Aiden, the protagonist in Zach Braff’s Wish I Was Here, gazes out into the mountains.
“There will be time, there will be time…” he murmurs.
“To prepare a face to meet the faces that you meet.”
No …. It can’t be ….
“There will be time to murder and create.”
Prufrock. He’s quoting Prufrock. I cringe. If you spliced together all the student films where somebody recites that poem, you could stretch the reel from Hollywood to T.S. Eliot’s grave. And Eliot was buried in England.
But then, that’s Zach Braff’s thing, isn’t it? Characters saying how they feel, realistic dramas, concrete symbols. Braff is, simply, not a subtle guy. Clear as glass honesty is part of his appeal. And it is appealing. Isn’t it?
Sorry, I got lost in the analytical woods too quickly. I’ll follow the breadcrumbs out. Appeal. Zach Braff’s honesty. Prufrock. Aiden.
Aiden (Braff) is a married father of two and a struggling actor. His wife, Sarah(Kate Hudson), works a data entry job that she hates to support the family. Aiden has a crippling fear of public schools, so his father (Mandy Patinkin) pays for the kids to attend an orthodox Jewish school. Aiden, meanwhile, can’t help but imagine himself running around as an absurdly majestic superhero in a spacesuit, like a grownup version of J.D.’s daydream persona in Scrubs.
Early in the film, we learn Aiden’s father has cancer, and he is going to stop footing the bill for his grandkids’ education in order to pay for his treatment. Aiden’s stuck trying to figure out how to keep his kids in private school. Plus he’s got to deal with the fact that his father has, you know, cancer. Aiden asks the school’s head rabbi (Allan Rich) for financial aid. The rabbi explains that scholarships are reserved for students in real need, not those whose father insists on being an actor. Aiden goes on a rant about how God wants him to pursue happiness, to which the rabbi responds that he’s confusing the Bible with the Constitution.
I’m probably supposed to be on Aiden’s side, but find myself agreeing with the rabbi: Sarah tortures herself with data entry while her husband goes on auditions. Why should she sacrifice her day-to-day happiness so he can fulfill his dream job? Why should his kids deal with leaving school? And can’t Aiden at least get a bar-tending gig on the side or something?
Wish I Was Here does a great job showing Aiden’s flaws while still making us root for him. He’s horrified by the prospect of sending his kids to public school, where they’ll be forced to memorize Hamlet and learn about magnets with the rest of the middle class. (Oh, the horror.) Aiden isn’t the 99% just trying to live his life. He’s the 99% trying to live like the 1%, a reality that’s as painful for him as it is irritating for us. At the same time, Aiden’s dream hits pretty close to home. Who doesn’t want to reach their personal heights? Besides, Aiden stands tall despite the many forces trying to squash him, and he’s not afraid to ask the questions that secretly preoccupy most of us. We live in a world where we are all told to reach for the stars and subsequently punished for doing so. It’s about time someone questioned that.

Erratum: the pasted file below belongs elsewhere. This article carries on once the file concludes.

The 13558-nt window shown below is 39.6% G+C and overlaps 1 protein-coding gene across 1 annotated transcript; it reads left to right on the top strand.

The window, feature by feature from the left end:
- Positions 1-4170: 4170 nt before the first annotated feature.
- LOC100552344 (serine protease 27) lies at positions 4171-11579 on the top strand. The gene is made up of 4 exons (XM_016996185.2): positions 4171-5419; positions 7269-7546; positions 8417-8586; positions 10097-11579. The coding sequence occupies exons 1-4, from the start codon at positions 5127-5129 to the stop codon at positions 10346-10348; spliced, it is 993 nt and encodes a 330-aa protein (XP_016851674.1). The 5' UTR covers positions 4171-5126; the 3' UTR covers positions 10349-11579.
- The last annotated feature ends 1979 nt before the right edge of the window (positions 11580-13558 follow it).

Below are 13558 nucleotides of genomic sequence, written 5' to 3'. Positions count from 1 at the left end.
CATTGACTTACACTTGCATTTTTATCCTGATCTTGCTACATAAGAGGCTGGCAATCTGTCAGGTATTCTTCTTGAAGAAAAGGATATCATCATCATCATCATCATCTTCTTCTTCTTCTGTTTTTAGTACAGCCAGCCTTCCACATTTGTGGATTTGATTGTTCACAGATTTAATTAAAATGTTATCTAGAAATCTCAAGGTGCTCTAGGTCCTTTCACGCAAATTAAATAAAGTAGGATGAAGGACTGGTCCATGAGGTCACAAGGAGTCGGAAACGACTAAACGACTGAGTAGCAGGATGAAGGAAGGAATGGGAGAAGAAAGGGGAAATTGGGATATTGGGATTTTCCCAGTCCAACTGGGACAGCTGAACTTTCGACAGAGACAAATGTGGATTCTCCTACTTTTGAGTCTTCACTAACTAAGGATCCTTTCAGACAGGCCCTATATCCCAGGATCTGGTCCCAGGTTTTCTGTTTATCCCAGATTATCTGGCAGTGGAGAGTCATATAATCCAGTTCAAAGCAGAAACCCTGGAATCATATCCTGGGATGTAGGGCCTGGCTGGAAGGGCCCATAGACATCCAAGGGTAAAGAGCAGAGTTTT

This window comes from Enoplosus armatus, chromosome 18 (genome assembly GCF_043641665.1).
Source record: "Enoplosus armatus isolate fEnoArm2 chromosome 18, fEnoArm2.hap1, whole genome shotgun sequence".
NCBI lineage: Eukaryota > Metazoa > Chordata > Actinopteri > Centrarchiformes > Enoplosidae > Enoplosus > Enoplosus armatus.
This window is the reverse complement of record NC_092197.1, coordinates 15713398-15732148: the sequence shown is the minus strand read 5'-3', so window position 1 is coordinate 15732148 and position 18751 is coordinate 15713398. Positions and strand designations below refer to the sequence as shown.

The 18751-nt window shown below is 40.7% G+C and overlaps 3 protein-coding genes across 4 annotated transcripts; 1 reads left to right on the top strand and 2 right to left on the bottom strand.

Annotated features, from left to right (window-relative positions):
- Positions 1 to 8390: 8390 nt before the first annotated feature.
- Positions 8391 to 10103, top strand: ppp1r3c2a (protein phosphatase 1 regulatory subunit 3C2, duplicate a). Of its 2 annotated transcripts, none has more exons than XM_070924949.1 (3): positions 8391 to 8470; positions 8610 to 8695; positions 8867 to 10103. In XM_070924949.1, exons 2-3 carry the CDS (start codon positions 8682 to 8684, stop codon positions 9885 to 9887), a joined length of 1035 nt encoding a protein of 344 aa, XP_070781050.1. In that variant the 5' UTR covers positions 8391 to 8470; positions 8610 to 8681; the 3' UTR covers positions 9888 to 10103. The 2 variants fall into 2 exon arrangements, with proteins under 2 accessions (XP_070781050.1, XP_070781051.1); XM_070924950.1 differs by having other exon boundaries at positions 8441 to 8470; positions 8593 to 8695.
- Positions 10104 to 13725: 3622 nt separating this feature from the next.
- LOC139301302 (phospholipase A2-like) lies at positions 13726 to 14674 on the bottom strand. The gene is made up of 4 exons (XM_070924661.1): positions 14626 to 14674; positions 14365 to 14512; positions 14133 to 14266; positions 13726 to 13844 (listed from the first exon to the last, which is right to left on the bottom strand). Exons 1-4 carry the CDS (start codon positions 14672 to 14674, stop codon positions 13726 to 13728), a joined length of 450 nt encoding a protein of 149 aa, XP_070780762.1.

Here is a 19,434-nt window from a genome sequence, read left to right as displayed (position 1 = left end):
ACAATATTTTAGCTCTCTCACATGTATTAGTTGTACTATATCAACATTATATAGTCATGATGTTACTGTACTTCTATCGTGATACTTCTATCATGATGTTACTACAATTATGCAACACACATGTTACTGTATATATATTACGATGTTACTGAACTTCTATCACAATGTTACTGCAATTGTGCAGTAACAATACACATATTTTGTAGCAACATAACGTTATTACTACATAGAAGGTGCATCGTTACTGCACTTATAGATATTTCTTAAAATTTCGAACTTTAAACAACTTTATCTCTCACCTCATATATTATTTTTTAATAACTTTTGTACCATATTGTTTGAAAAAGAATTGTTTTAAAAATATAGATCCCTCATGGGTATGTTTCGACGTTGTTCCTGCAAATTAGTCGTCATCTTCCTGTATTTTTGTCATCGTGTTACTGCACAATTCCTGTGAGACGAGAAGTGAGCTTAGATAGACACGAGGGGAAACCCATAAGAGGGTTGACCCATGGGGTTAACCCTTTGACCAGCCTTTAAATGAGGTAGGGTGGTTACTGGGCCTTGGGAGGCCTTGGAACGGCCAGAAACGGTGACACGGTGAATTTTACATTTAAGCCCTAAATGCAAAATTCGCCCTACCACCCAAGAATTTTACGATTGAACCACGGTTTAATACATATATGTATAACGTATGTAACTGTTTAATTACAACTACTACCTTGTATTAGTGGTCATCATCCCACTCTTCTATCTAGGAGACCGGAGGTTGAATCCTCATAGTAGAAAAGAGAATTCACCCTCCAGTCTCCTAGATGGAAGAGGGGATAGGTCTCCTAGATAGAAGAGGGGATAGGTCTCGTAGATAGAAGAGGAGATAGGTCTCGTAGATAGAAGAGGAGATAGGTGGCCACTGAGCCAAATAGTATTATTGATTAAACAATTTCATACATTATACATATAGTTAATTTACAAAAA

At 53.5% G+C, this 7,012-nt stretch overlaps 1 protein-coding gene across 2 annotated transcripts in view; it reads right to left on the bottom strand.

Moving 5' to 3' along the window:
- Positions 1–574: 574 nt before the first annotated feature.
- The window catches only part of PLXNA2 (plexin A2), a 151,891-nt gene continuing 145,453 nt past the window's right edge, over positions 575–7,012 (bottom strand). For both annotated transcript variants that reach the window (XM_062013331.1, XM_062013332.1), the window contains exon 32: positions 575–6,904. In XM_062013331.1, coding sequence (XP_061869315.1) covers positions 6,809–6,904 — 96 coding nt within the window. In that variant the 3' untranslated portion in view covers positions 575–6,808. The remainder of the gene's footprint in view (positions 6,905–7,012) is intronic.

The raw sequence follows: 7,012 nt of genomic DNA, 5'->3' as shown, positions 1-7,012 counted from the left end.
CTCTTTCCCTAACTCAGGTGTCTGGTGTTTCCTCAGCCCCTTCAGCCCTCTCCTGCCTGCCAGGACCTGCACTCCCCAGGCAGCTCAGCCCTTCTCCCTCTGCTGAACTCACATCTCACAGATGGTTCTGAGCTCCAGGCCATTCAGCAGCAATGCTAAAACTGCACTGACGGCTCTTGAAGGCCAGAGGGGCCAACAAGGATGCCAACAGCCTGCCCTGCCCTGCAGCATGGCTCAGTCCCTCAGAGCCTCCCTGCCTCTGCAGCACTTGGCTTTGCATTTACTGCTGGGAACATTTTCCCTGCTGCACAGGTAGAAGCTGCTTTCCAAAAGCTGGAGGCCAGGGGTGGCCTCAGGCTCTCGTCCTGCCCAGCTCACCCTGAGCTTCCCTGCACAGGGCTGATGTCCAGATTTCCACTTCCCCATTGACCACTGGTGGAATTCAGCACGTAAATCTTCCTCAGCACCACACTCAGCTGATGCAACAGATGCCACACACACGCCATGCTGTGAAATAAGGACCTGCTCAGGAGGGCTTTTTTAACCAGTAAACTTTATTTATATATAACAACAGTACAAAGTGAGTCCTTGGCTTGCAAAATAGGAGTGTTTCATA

To his credit, Braff doesn’t give himself the sole juicy role. Aiden is but one among a host of complex characters. In particular I found myself impressed by Aiden’s daughter, Grace (Joey King). I’m sick of teenage girls portrayed as pampered, whiny princesses on screen. Here, finally, is a smart, sensitive teenage girl, who is sometimes afraid to speak her mind and sometimes surprisingly brave.
While I couldn’t quite convince myself of the severity of Aiden’s financial circus, I was floored by Braff’s decision to include Aiden’s religious struggles. Most people I know are too uncomfortable to chat about religious wrangling with their friends, let alone broadcast it to mass audiences. Popular art in America generally deals with religion in one of two ways: You’ve got your pro-religious stuff (Christian rock, for instance), which is usually about lost souls finding God or found souls celebrating God or something. Then there are projects that make fun of religion (The Book of Mormon). It’s unusual to see art that respects both sides, but Braff pulls it off. In one scene, a rabbi inspires Aiden to view God in a new way. In another, a rabbi crashes a moped into a wall. The film grapples with spirituality in a way that’s neither wholly celebratory nor wholly slapsticky. Instead, it’s more like real life.
Wish I Was Here often feels more like a collection of touching moments than a story. As a big fan of Braff’s Garden State, I wasn’t expecting this film’s events to make rigid narrative sense. But I did expect them to make emotional sense, and I’m not sure they lived up to that expectation. Things get better and worse for Aiden, better and worse, with no real progression. Events barely affect one another. On the flipside, the film was stuffed full of profound and hilarious moments. Moments … that’s more or less what the film comes down to. Exciting, dull, funny, redundant, poignant, cliché, beautiful moments. Moments, I should add, that benefit tremendously from breathtaking camerawork: from striking silhouettes to glittering landscapes, almost every scene is a work of visual art. I wouldn’t be surprised if this ends up a case study in collegiate cinematography classes.
So, okay, Wish I Was Here film didn’t knock the ball out of the park. But it took risks, and, just like in life, maybe that’s better.
Wish I Was Here opens in theaters July 18th. For more visit wishiwasheremovie.com